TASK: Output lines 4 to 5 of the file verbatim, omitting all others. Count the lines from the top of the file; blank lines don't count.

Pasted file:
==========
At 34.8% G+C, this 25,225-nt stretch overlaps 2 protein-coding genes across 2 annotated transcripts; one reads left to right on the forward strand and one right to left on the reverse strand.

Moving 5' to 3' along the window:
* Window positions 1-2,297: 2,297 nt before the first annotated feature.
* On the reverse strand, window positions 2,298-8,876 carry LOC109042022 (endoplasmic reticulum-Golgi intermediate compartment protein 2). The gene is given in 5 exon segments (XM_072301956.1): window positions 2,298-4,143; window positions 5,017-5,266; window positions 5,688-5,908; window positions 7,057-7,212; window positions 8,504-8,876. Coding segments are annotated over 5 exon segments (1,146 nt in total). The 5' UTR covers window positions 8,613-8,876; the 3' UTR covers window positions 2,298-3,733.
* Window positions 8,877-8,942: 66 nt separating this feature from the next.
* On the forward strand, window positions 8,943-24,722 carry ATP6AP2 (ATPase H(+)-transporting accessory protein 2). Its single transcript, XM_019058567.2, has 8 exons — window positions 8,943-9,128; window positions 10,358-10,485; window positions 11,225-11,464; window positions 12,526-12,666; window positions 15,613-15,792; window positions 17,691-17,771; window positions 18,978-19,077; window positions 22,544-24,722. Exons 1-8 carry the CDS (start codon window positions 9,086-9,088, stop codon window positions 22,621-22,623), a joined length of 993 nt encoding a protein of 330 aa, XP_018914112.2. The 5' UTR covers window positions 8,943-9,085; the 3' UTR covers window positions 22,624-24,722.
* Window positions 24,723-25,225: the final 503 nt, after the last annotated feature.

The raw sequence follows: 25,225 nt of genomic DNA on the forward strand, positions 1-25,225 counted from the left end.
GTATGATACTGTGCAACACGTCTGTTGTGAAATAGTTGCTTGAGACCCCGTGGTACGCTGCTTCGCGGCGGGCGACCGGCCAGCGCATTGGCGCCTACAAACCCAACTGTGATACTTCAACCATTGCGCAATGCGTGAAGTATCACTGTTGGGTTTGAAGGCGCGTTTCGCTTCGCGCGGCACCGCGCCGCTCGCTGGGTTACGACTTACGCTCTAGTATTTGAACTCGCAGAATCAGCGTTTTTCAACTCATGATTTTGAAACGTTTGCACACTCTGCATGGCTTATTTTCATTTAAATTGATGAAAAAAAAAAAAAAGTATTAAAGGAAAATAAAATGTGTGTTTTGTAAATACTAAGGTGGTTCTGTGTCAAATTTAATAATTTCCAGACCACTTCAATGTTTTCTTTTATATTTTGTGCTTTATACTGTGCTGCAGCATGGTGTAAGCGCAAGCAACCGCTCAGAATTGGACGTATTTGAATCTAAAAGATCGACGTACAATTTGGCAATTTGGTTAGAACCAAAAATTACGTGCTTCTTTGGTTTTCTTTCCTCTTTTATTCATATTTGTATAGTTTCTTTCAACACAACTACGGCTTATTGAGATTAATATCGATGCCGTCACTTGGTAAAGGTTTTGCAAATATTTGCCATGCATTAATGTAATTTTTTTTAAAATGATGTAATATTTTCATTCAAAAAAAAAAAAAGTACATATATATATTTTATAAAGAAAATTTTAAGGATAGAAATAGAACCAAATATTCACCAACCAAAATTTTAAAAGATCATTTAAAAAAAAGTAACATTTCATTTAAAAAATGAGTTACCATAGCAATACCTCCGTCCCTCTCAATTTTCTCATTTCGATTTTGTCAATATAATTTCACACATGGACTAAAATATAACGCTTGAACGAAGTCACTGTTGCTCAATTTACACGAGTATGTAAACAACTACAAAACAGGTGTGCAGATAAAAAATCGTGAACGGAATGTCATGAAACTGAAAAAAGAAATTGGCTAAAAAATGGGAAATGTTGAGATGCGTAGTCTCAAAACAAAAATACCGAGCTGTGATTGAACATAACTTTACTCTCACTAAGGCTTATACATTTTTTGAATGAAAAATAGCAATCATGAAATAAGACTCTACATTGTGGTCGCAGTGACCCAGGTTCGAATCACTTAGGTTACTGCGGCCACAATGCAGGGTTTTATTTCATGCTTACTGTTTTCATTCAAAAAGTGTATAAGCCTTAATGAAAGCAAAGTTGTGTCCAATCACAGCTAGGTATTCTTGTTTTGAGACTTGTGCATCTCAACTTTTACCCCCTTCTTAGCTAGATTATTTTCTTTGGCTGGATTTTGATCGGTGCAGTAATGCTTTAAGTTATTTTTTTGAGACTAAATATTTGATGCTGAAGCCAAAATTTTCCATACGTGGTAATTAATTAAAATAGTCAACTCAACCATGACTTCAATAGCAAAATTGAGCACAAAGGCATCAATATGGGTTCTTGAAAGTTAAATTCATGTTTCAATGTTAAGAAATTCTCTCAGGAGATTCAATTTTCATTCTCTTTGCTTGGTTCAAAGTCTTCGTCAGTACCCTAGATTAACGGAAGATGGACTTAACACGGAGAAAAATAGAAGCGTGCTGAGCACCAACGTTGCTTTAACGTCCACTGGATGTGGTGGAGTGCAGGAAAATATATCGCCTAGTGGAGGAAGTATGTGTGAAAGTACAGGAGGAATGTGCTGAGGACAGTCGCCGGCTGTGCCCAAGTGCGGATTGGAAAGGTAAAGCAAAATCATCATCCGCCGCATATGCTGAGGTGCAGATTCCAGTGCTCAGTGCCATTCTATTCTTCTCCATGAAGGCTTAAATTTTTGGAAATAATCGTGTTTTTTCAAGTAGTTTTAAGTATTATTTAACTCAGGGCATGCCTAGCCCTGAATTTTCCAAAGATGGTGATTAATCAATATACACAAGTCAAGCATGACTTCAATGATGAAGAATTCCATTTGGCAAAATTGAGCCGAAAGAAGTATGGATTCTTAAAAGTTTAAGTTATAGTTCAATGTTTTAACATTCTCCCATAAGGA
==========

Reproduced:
* On the reverse strand, window positions 2,298-8,876 carry LOC109042022 (endoplasmic reticulum-Golgi intermediate compartment protein 2). The gene is given in 5 exon segments (XM_072301956.1): window positions 2,298-4,143; window positions 5,017-5,266; window positions 5,688-5,908; window positions 7,057-7,212; window positions 8,504-8,876. Coding segments are annotated over 5 exon segments (1,146 nt in total). The 5' UTR covers window positions 8,613-8,876; the 3' UTR covers window positions 2,298-3,733.
* Window positions 8,877-8,942: 66 nt separating this feature from the next.